Four Nations Move From Old Hostility To Friendly Trade
RIO DE JANEIRO — AT worst, the four nations were bitter enemies, as in the War of the Triple Alliance (1864-70) - the longest international war in Latin American history. At best, they ignored each other.
But now, these four South American nations are dropping their historic resentment to embrace new trade links aimed at forming the hemisphere's second-largest economic trade bloc.
On Jan. 1, the Southern Cone South American Common Market, known by its Spanish acronym Mercosur, will unite Argentina, Brazil, Uruguay, and Paraguay. This is a step toward creating an eventual Alaska to Tierra del Fuego free-trade zone by 2005 as 33 Latin American leaders agreed to at this month's Summit of the Americas in Miami.
``Free trade can solve an infinity of problems that have dragged us down for more than a century,'' Argentine President Carlos Saul Menem said in a recent interview.
If Mercosur were a single country, it would be the world's second in land mass (7 million square miles), fourth in population (190 million) and seventh in gross domestic product ($746 billion). Those numbers would dramatically increase after the expected entry of Chile and Bolivia, whose leaders are currently negotiating entry into the pact.
Last week - after more than two years of bickering - the trade agreement was signed by Mercosur's four presidents.
The signing recognizes what is already an economic reality.
In the three years since the four nations agreed to form Mercosur, commerce between them has increased annually from $2.7 billion in 1987 to $10 billion this year and is expected to rise to $12 billion in 1995.
Mercosur negotiators have agreed that 85 percent of commerce traded among the nations will be duty free on opening day. They hope not only to eliminate all tariffs within the bloc by the next decade, but recognize each others' university degrees, standardize their monetary systems, create a Southern Cone currency, and improve long-ignored trade routes.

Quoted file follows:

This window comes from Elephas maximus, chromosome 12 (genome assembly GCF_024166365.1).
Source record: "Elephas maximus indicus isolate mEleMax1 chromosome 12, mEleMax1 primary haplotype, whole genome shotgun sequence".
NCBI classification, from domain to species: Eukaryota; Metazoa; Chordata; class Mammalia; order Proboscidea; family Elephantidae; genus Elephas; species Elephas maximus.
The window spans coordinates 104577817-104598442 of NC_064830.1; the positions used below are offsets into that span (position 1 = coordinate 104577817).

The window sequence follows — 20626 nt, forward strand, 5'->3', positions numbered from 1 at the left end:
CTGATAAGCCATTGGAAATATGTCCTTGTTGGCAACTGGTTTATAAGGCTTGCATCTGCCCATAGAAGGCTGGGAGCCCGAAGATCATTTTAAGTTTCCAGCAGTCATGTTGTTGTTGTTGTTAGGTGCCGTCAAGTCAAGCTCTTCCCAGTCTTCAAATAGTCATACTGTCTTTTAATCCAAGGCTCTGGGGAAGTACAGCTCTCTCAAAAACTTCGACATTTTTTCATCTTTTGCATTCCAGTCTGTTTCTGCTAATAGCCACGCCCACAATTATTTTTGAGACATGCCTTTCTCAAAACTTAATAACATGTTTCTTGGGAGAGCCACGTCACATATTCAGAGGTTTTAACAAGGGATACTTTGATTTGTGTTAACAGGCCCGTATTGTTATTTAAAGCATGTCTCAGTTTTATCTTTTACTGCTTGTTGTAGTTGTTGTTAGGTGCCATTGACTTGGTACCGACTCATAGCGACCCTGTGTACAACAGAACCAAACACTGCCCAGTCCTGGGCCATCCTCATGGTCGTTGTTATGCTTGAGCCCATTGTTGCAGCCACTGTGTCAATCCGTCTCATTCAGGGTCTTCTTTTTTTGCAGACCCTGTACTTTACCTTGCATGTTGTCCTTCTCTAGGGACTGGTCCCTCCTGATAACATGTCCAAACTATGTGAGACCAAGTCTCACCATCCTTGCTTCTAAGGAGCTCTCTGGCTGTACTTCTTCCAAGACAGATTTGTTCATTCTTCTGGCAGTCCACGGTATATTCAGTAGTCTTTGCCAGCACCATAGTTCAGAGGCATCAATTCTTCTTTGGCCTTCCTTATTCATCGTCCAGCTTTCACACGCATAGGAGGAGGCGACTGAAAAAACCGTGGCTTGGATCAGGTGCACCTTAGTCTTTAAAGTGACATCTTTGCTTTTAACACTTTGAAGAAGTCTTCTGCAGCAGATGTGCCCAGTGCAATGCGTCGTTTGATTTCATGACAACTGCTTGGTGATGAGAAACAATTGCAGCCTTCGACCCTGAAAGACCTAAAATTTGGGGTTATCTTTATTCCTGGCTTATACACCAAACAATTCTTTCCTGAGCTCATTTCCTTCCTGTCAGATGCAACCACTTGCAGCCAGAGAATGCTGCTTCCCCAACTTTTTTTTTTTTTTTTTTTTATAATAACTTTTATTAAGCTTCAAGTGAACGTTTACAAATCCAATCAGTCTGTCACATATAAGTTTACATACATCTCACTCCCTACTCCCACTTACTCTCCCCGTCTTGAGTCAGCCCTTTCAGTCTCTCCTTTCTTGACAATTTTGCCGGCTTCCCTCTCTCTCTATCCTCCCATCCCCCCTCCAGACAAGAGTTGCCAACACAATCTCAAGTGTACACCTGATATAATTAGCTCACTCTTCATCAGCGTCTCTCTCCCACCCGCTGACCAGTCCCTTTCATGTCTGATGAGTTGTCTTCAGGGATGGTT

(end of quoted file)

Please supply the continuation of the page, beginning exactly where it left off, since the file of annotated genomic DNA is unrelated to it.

Among the envisioned projects:
* A $4 billion 1,585-mile highway connecting Sao Paulo, Brazil, Montevideo, and Buenos Aires.
* A $1 billion, 2,134-mile waterway giving the four member nations and Bolivia access to the Rio de la Plata, Atlantic Ocean, and overseas markets.
* Nearly 3,000-miles of coast-to-coast train tracks between Iquique, Chile and Santos, Brazil.
Although most residents of the region applaude such ambitious projects, some fear that Mercosur will favor large, local, and foreign companies and drive thousands of smaller firms out of business.
Leading union, farm, and industry leaders in each nation have successfully won a five-year protection plan for some 1,600 products. Populist politicians remind voters that free trade must have a ``sensitive side.''
``The politics of Mercosur doesn't respect the little producer, who must be protected by government,'' said Carlos ``Chacho'' Alvarez, a likely leftist candidate in next year's Argentine presidential election.
Mr. Alvarez fears an influx of cheap Brazilian imports in a country already hit hard by record unemployment. In recent months, thousands of Argentine protesters have taken to the streets to protest Menem's free-trade policies.
Tradition-bound Uruguayans, meanwhile, worry free-trade economics will disrupt their social welfare state. ``We told the people that Uruguay had no alternative but to join Mercosur,'' says Foreign Minister Sergio Abreu, ``to avoid losing its alternatives.'''
Yet much more threatening than populist politicians is the long-time simmering rivalry between the pact's two giants, Brazil and Argentina.
Just this year, high-ranking Argentine officials angered Brazilian leaders by suggesting that Argentina would be better off joining the North American Free Trade Agreement (NAFTA) because of Brazil's hyperinflation, corruption scandals, and urban violence.
Despite the quarrels, Mercosur negotiators say the two neighbors will accommodate each other out of necessity. ``Argentina must expand its markets,'' says Alejandro Mayoral, Argentine sub-secretary for political economics. ``And Brazil needs our constant supply of cheap food for its huge population.''
Indeed, Argentina is more enthusiastic these days about its major rival, whose $475 billion economy accounts for half of South America's GDP.
In July, President-elect Fernando Henrique Cardoso introduced a new currency that has stabilized the world's 10th-largest economy and dramatically lowered inflation. Argentine exports to Brazil alone could reach $3.4 billion by the end of the year, an increase of 30 percent over 1993.